Colleges profiting on debit cards
By Kathy Chu
By Kathy Chu
The ID card at Portland State University in Oregon has long been the key to campus life, allowing students to check out books, get into buildings and access their meal plans. A few years ago, the school created another use for the IDs: buying books and school supplies.
Students just had to activate their ID as a debit card by opening a bank account promoted by the university. The school, under an exclusive deal with a bank, earned money when students swiped their cards and signed for a purchase. It also profited on money students kept in their accounts.
Hundreds of students protested, angry that the school was promoting a bank account they felt cost students more than other banking options. Their objections are being echoed by a growing number of consumer groups and college students across the nation. They argue that universities are profiting at students' expense through exclusive debit card and checking account deals that can net a school hundreds of thousands of dollars a year.
"I'm not an angry long-haired hippie against corporations," says Ryan Klute, 25, a graduate student at Portland State. "But it's a bad idea when the university and the company have a vested interest in you spending your money so they can make money off you."New York Attorney General Andrew Cuomo, who investigated the student-loan industry last year, has begun examining debit card relationships between colleges and banks, his office said late last week.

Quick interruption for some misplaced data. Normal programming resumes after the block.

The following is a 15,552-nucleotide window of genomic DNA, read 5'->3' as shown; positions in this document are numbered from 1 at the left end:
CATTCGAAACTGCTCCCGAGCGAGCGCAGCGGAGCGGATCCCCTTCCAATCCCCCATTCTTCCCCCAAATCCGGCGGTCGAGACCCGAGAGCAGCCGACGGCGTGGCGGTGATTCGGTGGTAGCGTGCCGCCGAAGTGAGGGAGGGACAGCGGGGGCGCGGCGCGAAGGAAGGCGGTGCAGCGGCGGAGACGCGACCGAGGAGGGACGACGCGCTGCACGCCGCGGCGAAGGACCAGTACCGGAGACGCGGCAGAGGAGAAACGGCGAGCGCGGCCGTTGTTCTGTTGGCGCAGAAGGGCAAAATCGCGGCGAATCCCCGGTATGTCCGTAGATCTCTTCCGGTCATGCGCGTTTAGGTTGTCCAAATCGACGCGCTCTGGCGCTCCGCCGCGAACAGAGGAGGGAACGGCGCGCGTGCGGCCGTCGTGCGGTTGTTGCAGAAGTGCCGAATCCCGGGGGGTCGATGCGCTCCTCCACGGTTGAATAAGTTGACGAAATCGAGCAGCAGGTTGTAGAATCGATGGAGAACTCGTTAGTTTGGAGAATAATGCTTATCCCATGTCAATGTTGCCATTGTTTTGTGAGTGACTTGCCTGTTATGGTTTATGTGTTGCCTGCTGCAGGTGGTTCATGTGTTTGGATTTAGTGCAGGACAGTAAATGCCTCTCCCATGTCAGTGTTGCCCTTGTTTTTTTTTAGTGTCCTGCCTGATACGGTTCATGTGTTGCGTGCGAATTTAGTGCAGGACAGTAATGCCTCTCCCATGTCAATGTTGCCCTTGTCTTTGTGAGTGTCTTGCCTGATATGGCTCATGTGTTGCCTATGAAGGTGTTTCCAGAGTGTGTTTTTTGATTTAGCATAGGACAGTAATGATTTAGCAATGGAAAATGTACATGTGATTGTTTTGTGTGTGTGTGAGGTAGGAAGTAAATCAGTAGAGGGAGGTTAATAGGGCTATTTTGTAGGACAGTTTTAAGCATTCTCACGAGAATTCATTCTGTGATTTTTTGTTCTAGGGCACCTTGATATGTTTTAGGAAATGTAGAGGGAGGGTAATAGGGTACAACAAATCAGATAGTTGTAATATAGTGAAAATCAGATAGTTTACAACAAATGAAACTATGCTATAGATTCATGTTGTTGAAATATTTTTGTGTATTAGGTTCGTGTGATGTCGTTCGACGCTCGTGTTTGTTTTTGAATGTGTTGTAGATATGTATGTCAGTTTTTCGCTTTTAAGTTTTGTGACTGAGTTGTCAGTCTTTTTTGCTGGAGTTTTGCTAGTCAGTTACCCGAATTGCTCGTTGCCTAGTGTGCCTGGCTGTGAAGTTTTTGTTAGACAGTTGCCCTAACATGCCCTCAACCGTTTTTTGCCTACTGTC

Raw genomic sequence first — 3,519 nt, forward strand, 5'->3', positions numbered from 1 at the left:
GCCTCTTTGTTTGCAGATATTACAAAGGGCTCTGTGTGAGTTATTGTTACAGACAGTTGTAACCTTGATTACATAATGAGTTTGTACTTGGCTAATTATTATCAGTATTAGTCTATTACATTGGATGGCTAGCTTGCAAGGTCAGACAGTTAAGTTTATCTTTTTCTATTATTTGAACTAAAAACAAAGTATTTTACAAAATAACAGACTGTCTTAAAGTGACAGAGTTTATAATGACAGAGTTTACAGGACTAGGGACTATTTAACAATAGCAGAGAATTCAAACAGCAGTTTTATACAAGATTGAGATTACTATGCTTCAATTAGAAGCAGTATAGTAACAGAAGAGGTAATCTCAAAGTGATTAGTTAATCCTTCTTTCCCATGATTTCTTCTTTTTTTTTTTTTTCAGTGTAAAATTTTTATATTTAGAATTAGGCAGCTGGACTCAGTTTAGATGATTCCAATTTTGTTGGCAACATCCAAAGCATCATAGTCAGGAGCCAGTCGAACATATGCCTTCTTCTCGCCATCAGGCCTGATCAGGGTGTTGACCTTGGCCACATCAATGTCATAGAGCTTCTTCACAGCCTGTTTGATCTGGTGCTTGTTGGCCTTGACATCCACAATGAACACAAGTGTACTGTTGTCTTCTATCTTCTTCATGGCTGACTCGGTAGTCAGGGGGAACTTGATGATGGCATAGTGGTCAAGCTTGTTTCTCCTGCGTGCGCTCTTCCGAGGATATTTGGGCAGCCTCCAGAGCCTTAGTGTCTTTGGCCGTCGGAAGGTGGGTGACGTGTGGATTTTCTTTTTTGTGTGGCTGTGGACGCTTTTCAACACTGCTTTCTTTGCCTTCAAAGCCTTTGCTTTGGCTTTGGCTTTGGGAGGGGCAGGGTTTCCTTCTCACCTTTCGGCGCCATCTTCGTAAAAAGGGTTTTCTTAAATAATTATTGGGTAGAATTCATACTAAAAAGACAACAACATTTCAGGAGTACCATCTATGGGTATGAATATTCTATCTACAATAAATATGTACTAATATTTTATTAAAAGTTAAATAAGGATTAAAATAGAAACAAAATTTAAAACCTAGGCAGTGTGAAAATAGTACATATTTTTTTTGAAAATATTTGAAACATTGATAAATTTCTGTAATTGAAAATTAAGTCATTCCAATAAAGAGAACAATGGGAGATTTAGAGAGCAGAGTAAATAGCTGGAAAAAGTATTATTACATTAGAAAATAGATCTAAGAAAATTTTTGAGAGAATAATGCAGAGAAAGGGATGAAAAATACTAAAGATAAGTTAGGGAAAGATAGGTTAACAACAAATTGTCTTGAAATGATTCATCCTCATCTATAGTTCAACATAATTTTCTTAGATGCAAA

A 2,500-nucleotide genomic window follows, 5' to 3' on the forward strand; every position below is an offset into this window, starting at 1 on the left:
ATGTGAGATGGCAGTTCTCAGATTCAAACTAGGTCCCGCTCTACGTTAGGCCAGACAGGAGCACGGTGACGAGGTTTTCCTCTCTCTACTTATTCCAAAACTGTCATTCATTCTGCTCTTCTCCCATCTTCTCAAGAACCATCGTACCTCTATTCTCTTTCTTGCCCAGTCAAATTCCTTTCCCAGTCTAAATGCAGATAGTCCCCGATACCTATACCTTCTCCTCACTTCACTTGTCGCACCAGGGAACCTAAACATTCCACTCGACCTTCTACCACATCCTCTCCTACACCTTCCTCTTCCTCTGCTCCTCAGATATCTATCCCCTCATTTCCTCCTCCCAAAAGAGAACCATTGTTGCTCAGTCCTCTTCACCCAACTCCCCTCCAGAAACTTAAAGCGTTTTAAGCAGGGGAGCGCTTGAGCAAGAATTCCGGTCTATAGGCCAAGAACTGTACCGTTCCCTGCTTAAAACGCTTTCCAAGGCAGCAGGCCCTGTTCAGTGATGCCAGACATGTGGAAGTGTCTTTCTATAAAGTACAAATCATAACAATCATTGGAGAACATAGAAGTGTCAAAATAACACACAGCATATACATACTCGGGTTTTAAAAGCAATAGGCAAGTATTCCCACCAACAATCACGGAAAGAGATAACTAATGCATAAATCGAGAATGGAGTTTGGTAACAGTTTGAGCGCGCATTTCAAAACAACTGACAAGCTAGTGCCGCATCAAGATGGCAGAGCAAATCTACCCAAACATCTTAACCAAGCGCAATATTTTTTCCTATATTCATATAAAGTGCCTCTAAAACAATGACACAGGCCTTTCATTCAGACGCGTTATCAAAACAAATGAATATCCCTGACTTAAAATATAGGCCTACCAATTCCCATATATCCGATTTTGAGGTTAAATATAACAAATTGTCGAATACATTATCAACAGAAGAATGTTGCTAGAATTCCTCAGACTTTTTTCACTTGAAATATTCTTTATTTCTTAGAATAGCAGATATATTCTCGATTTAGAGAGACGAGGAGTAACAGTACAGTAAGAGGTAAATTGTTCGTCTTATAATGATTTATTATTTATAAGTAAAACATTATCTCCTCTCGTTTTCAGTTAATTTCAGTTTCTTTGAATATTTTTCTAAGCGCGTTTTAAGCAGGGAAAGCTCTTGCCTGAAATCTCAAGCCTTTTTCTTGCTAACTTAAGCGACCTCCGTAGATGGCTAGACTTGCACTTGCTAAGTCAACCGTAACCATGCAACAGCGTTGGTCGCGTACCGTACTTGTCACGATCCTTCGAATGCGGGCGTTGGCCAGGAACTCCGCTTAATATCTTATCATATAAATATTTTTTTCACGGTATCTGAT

Cuomo's inquiry into student-loan providers led to changes within a system in which major colleges apparently received financial perks for touting lenders that didn't necessarily offer the best deals for students.
Banks have long pitched credit cards on campuses through exclusive deals with university alumni and athletic groups. Debit card partnerships have become the next frontier.
One major reason is that debit card use is growing faster than credit card use, and young adults have proven especially willing to embrace the financial industry's push for cashless payments.
Students also tend to be short on cash. That makes them a reliable source of fees for banks, which charge up to $38 each time consumers overdraw their accounts. There's another factor, too: Banks want to forge ties with students that will last well beyond the college years.
"You'd hope that if we have established a relationship with an individual in college, when they go to buy the first car, their first house, they would think of us," says Steve Dale, a spokesman for U.S. Bank, which has partnered with 28 colleges to issue ID cards that can double as debit cards.
Such deals are particularly attractive to public universities facing severe cuts in state funding. That helps explain why, even as some colleges limit credit card marketing on campus, they still let banks pitch accounts and debit cards to students.